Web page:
This Preface, written for the current, third version of the book published in 2013, is in my voice, that of Steven Jonas, the book's real author. The Preface is quite long and will in this series be published in three parts. Indeed, it should have been published before the previous installment, which was the book's Chapter One, written in the voice of the fictional author, Jonathan Westminster. Please forgive the mistake. For continuity, following the publication of the Preface (in its three parts), I will be beginning the body of the book again, with Chapter One.
I. The Origins of this Book
I began thinking about what would eventually become the book you see before you in the mid-1980s, after the re-election of Ronald Reagan. The thinking process went on for quite a while, and both the story-line and the format (novel, non-fiction, some combination of both?) underwent numerous changes. Whatever form the book would eventually take, I was concerned that during the Presidencies of Ronald Reagan and George H.W. Bush the Republican Religious Right (RRR) was becoming ever more powerful. I began to think about what might happen were they to take over effectively full governmental power at the Federal and widely at the state levels. Being an academic, to support whatever form I might come up with, I began collecting material on positions that both governmental and non-governmental representatives of the RRR were then taking about the matter of what they would indeed do, were they to gain that effective control. I gathered it from a variety of sources: published articles, books, fund-raising letters, position papers, newspaper and magazine articles about them. Finally, in 1994, I came up with the outlines of a scenario that they might follow, and began writing this book.
Donald Reagan. As much as the .mainstream. Repubs. would like to deny it, Trump is a direct political descendant of the former .B. movie actor.
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I am a writer of non-fiction, not fiction. (Believe me there are major differences in skills between the two. I regard the latter as much more difficult than the former. Non-fiction writers simply need to be able to undertake description and analysis, sometimes simply reporting. We need to use references. However, we do not need to be able to write dialogue, describe scenes and settings in appropriate prose, or engage in character development.) Thus for this book, even though I decided that I would be writing primarily in the non-fiction style, at the same time I would be writing fiction in the sense that after a certain point I would be making up the plot-line certainly introducing fictional characters. At the same time, while the story-line would be set in the then-future, it would be based on real policies and politics that real people on the Right were promoting in the 1980s and 90s. And so I came up with what I describe as a "cross-over" book: fictional non-fiction, purportedly written by a future professor of political science, "Jonathan Westminster." (For more detail on him, please see IV, below "Historical Voices.") The book is a supposed retrospective on the (supposed) U.S. fascist period, published in2048 on the 25th anniversary of the re-establishment of U.S. Constitutional Democracy, July 4, 2048, following the triumph of the Movement for the Restoration of Constitutional Democracy in the Second Civil War (2022).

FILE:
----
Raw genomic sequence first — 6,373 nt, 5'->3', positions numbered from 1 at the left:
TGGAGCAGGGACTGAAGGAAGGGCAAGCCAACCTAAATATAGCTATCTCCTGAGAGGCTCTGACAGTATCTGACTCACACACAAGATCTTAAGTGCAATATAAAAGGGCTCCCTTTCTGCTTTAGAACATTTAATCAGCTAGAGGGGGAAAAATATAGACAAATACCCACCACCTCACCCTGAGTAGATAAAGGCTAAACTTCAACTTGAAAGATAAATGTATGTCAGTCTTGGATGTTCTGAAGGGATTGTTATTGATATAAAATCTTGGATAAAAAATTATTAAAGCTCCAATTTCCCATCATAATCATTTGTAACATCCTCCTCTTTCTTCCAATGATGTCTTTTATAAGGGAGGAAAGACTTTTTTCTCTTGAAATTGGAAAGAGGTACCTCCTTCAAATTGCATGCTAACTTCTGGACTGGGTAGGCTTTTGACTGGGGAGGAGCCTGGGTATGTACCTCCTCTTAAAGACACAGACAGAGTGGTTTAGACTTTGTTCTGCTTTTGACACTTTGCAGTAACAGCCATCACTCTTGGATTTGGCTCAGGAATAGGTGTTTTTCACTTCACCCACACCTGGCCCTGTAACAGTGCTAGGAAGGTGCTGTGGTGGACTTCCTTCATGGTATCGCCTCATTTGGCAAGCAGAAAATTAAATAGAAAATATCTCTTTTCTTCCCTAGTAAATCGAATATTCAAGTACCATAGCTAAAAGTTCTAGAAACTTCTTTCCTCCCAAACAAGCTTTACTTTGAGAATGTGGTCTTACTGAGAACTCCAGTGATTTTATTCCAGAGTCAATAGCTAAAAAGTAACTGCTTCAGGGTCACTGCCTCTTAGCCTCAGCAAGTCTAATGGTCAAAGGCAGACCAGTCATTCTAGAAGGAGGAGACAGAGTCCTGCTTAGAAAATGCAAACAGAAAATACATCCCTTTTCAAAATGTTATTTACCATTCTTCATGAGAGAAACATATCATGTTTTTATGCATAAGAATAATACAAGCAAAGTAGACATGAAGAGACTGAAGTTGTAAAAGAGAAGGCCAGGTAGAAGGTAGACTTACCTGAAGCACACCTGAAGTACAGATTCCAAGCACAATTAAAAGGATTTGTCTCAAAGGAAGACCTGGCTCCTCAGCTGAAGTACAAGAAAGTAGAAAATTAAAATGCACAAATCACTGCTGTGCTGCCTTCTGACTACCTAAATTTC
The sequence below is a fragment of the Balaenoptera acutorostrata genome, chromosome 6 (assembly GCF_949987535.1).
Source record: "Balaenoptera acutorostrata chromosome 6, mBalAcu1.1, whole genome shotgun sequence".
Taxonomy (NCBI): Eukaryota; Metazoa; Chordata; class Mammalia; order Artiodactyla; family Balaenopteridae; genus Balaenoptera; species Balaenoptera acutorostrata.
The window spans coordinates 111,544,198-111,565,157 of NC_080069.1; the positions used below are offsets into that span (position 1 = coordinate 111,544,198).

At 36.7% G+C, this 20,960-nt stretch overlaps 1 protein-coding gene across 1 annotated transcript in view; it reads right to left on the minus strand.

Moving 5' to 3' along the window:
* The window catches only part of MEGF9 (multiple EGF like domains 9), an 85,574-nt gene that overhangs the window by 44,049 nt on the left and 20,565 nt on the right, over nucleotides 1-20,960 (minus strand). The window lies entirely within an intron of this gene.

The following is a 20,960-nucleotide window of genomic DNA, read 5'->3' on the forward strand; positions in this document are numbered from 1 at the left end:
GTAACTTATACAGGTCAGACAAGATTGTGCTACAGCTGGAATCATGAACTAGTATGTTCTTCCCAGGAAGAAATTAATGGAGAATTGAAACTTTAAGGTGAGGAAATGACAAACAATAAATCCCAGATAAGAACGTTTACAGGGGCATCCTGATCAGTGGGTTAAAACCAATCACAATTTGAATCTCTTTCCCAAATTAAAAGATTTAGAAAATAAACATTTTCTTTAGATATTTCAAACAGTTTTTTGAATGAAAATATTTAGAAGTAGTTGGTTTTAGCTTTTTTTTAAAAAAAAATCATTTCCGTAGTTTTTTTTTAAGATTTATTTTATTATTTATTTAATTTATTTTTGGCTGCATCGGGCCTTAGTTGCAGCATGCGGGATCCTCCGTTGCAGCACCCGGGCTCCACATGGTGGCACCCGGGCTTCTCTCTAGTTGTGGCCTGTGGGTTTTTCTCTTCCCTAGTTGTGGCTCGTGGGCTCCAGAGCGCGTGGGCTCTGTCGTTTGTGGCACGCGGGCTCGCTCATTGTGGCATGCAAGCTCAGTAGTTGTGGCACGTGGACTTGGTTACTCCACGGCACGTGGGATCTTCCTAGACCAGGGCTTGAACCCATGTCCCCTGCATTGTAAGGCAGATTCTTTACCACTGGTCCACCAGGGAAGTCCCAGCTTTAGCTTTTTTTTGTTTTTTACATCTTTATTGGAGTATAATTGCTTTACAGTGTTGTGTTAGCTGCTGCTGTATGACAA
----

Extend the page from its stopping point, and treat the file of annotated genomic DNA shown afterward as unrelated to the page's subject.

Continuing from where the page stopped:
To my mind the most important feature of this book is that what is projected to happen is to the extent possible based on what the Republican Religious Right had been telling us, prior to the time I wrote the book in 1994-1996 (and indeed is still telling us), they would do if they were ever able to gain full control of the government. Indeed they were telling us that as far back as the 1980s, but back then nobody wanted to listen. They are telling us much more loudly now. More people are listening and more people are getting very afraid of a future governed by the Republican Religious Right. Nevertheless, to date no real political opposition with power and money behind it has developed. One of the main points that I make in the book is that the fictional transformation of the Republican Party to what I call the "Republican-Christian Alliance" and then on to the "American Christian Nation Party" takes place out in the open and nobody in a position of political power and political authority says boo to a goose.